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What's stuffed in there?


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POSTED: Thursday, January 08, 2009

If there's a bright spot for retailers, it's that the will to shop is still there. It's just set on inactive/hibernation while potential buyers are stuck in purge purgatory. Having surpassed finite closet space, and graduating to rolling racks or bins piled to the ceiling, many are facing the reality that they can't add until they subtract, a feat easier said than done.

Six years after becoming a mom, jewelry designer Rhoda Cohen is one who's ready to move on. It took "admitting I have a new body now."

"I was at a point where I couldn't close drawers. They were stuffed with T-shirts friends gave to me and you just hold on to them because they were gifts.

"On New Year's Eve, I just said, 'OK, I gotta do this.' I called some friends and they were doing the same thing."

Her clothing is now boxed up and waiting for a trip with friends to one of the swap meets next month. "It's more like a social experiment than about making money, but I have cool stuff, like good sneakers that don't work well on me but I see other people wearing and they look great."

THE EXPERTS sympathize with the purger's plight, but, like quitting smoking, the best way is to go cold turkey and get it done quickly. Many are reformed pack rat who know their dilemma firsthand.

At In My Closet, a Kahala Mall boutique laid out like a well-planned closet, co-owners Jina Watanabe and Chong Yamamoto make-do with a deep, narrow 500-square-foot space that's so intimate customers are apologetic about opening drawers of accessories, as if they're invading someone's personal space.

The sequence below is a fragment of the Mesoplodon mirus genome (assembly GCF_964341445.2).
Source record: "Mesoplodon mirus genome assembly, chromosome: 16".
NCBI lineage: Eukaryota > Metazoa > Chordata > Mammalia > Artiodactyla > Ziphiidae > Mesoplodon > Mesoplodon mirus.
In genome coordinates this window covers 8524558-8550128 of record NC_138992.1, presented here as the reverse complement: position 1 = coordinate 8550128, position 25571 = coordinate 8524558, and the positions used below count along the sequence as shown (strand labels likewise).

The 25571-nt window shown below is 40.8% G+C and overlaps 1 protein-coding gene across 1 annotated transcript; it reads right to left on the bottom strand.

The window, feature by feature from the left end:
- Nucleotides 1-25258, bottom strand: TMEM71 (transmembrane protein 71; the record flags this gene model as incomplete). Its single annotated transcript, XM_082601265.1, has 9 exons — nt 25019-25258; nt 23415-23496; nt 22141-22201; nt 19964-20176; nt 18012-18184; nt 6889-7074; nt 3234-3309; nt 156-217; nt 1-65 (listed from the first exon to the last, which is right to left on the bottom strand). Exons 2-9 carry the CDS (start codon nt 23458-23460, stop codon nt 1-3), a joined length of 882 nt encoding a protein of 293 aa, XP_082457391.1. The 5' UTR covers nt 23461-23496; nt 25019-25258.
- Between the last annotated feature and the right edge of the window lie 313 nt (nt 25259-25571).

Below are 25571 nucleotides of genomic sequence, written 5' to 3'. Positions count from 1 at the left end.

The drawers give easy, clutter-free access to belongings. Accessibility is important to Yamamoto, who believes out of sight is out of mind when it comes to getting dressed.

She said she once collected bins of clothes, but in keeping with the openness and flow of the boutique, now makes it a point to donate or give away her old belongings to help make way for the new.

"Bins are such a great idea, but your closet should be laid out in a way so you can see everything because you'll forget what you have if you don't see it," she said. "Your closet shouldn't be overstuffed. You should have a little space left so you can add a few pieces."

Chong spent three days after Christmas cleaning out her own closet. "I'm a procrastinator, but I wanted it to be new, I wanted it to be fresh for the new year. Some of my friends started earlier, but I work better when I'm under pressure."

CHONG'S ADVICE fits the new less-is-more era of post-consumerism in which the key tenet is to "shop your closet" before heading to malls and boutiques. That means taking stock of every piece of clothing you own to determine whether it's still wearable, suitable, current or mendable, and getting rid of the things that don't flatter you.

After you analyze what's left, determine how you might add to start building a cohesive wardrobe, rather than returning to old ways of stuffing the closet with many disparate pieces.

Once you adopt a mindset of adding only what's necessary, you'll own fewer but more wearable pieces. And, if you can do this over time, you'll find yourself spending less by buying quality clothing you need, versus mass quantities of cheap goods that satisfy your need to shop, but leave you hating everything you own the morning after.